Should we go with a headless content management system?
If you are involved with your organization’s content management system in any capacity, you have probably heard the term “headless CMS” bantered about and have wondered what the heck everyone was talking about. Here’s the answer: headless is a (not-so-new) “new” approach for architecting web content management that has roots in decoupled content management systems. (Note: decoupled systems are different from headless CMSs but are on the evolutionary path toward headless.) My colleague, Cathy McKnight, has done an excellent job describing and analyzing headless CMS technology in her blog post Headless CMS – just a fad? so I recommend it as a strong foundation for getting started.
The key concept for headless CMS is that content production is separate (or decoupled) from content delivery and is housed in two separate systems. These two systems can come from the same vendor or be supplied by different CMS vendors, giving buyers more sourcing options than a coupled or decoupled system provide.
The two major components of a headless CMS architecture are:
- Content production engine and database – together these components make up the “headless” part of the system. The content production engine is where the content is managed – content creation, editing, etc. The content database is the repository where the content – completed or in progress – resides. The content production/database system is connected to the CMS head using RESTful APIs, such as JSON.-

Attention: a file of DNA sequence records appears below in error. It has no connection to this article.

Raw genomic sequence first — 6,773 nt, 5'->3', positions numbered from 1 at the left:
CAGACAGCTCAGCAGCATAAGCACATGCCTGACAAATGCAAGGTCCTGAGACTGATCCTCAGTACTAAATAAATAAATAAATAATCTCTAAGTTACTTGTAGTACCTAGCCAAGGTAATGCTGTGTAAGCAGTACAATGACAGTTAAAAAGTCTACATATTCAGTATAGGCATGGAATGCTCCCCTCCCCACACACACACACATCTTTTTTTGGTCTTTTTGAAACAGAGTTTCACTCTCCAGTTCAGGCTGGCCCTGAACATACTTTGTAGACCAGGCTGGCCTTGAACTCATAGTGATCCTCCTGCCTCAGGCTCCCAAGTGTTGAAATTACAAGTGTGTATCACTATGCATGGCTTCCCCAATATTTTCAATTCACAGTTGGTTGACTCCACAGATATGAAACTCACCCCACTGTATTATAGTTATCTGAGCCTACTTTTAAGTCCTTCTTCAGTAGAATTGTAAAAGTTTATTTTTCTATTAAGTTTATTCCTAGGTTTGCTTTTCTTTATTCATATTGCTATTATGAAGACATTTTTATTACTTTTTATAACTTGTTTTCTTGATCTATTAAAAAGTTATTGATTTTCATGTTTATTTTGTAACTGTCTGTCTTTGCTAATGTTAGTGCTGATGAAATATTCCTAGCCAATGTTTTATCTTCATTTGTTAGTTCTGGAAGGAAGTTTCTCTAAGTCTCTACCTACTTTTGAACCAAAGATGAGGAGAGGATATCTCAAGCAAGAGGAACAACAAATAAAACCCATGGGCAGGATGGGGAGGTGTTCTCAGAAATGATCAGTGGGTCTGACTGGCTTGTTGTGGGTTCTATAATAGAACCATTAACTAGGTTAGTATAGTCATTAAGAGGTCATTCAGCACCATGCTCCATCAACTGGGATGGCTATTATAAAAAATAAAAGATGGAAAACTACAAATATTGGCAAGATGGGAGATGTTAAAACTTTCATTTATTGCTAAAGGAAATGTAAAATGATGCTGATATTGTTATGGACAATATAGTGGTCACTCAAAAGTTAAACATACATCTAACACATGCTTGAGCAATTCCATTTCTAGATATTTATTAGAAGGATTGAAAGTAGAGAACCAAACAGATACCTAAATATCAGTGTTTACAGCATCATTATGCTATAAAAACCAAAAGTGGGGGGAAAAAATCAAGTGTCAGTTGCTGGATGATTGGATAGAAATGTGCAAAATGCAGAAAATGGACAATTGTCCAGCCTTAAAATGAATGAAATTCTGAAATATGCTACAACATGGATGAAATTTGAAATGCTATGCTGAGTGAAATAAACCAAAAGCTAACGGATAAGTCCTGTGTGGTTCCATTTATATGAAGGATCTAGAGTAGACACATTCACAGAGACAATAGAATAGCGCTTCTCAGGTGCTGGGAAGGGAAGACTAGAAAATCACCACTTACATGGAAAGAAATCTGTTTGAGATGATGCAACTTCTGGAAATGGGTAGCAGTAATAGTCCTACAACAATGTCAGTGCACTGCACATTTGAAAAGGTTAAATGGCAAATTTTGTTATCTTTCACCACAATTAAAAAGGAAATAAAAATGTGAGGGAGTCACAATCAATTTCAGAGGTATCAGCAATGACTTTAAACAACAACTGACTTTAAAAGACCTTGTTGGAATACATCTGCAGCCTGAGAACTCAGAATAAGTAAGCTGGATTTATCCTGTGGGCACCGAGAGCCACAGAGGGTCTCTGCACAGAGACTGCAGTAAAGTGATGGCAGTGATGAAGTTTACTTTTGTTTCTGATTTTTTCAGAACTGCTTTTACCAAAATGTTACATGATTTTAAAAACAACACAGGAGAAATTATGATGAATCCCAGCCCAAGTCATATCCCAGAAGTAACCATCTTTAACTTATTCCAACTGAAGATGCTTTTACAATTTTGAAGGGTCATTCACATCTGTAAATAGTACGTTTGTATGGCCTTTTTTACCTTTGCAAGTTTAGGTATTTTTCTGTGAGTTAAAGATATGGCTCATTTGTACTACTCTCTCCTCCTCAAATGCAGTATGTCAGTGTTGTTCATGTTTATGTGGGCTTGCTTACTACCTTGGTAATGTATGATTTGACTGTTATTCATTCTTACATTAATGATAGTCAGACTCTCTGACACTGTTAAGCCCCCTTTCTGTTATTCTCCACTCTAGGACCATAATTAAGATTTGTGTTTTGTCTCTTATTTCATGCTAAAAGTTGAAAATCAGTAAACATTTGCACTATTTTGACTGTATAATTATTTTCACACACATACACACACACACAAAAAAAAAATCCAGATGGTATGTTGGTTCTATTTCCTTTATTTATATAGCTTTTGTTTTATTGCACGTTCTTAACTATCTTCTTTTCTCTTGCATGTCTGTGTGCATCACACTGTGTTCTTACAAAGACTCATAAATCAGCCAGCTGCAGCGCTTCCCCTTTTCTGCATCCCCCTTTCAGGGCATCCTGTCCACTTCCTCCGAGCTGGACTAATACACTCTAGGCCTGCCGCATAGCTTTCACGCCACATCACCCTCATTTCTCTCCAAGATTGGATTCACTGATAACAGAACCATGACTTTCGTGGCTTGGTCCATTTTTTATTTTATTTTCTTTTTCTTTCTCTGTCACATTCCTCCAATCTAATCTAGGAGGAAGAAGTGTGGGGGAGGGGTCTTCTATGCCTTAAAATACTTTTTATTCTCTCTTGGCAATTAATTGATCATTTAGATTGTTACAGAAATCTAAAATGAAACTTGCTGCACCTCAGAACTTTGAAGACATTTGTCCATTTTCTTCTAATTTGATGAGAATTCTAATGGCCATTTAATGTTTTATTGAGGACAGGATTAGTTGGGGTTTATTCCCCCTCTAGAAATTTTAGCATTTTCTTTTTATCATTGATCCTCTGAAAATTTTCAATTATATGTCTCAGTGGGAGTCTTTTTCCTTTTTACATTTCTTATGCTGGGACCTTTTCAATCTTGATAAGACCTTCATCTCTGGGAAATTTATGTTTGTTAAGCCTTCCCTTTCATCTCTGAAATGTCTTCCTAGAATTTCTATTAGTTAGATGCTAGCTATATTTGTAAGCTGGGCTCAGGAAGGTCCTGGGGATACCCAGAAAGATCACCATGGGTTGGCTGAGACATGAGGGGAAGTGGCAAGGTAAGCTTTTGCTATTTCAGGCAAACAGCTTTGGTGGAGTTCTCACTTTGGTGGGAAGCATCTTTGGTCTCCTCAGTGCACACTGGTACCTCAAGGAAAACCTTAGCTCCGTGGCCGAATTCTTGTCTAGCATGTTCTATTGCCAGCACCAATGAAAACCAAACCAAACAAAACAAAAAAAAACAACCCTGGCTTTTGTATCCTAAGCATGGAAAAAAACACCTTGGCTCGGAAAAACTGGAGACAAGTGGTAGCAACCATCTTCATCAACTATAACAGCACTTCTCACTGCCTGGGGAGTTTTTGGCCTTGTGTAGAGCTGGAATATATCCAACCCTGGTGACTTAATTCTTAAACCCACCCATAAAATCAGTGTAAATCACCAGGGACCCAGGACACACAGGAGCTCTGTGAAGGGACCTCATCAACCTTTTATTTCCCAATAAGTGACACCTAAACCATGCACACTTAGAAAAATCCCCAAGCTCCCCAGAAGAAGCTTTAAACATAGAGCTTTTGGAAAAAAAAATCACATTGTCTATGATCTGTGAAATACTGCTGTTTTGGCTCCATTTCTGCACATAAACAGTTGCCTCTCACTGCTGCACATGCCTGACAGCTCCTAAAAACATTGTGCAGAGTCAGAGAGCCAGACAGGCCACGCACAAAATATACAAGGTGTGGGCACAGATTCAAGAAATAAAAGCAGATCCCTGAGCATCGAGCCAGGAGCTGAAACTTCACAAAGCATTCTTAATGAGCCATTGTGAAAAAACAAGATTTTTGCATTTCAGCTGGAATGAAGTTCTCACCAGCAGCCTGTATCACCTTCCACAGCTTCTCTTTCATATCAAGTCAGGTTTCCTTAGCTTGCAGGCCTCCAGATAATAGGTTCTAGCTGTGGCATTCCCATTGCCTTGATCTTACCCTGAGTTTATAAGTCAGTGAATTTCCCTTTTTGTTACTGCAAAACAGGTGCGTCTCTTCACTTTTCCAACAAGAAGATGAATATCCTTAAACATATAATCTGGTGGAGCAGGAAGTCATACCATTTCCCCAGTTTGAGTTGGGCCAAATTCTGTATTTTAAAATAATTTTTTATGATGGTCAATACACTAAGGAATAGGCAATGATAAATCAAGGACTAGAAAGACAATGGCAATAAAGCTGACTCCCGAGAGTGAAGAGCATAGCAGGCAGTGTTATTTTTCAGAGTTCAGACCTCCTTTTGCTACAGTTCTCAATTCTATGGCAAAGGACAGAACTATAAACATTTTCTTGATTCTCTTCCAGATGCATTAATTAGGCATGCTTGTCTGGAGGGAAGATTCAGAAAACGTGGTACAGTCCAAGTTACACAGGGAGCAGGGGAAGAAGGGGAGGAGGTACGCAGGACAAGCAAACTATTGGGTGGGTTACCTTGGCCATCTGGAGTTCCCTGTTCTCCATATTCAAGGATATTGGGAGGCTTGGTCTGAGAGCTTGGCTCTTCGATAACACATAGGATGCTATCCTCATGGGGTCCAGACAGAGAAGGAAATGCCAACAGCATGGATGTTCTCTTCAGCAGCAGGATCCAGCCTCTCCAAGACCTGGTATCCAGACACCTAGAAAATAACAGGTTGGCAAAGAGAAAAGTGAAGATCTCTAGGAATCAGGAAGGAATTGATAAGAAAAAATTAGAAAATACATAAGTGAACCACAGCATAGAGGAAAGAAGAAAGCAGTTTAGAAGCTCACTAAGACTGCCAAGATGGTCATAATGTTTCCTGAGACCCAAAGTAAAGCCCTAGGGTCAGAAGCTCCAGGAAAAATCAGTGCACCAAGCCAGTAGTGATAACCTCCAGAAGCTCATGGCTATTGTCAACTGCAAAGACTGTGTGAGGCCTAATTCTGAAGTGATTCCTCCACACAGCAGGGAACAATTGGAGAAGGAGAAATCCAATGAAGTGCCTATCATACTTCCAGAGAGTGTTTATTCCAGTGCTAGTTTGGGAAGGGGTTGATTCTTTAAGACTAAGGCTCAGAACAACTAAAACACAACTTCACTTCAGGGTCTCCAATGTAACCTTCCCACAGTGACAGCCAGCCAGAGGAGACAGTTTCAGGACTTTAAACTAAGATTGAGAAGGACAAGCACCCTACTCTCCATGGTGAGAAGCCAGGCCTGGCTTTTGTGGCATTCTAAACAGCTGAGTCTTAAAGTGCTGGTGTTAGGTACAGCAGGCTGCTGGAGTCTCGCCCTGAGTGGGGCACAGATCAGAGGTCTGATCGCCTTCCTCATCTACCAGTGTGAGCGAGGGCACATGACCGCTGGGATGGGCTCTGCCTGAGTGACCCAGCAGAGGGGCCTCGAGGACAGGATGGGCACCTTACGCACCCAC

- Content delivery – (or the “head”) sends content to a wide and quickly expanding range of channels – mobile devices, web, social, wearables, electronic display boards, etc. – without ever getting involved in the managing or storage of content. Content delivery can be powered by a portal or a custom HTML front-end system, a mobile app, or other push channels.
Digital Clarity Group just published a comprehensive report that describes headless technology in more detail. The report describes the evolution of CMS architectures since the beginning of the product category, identifies the benefits of headless systems, and identifies likely use cases. Importantly, headless CMS is best suited for businesses with large CMS deployments and extensive delivery channels. Alternatively, coupled and decoupled systems may be better suited for mid-sized and smaller organizations with less complex content channel needs. Interestingly, a special type of CMS, known as content-as-a-service (CaaS), could either be considered the fourth CMS market segment or, equally valid, could be seen as a specialized type of headless CMS. Table 1 below provides insights into these four types of CMS architectures.
Although headless CMS is the buzzword du jour, this technology is not for all organizations. A simple way to analyze the differences is to think of coupled and decoupled systems as best suited for small sites that have no commerce on the site and keep social media separate from the CMS. In contrast, headless and content-as-a-service systems are best-suited for large sites that support multiple brands, multiple locations, and heterogeneous software such as globalization, ecommerce, and social media as part of the CMS.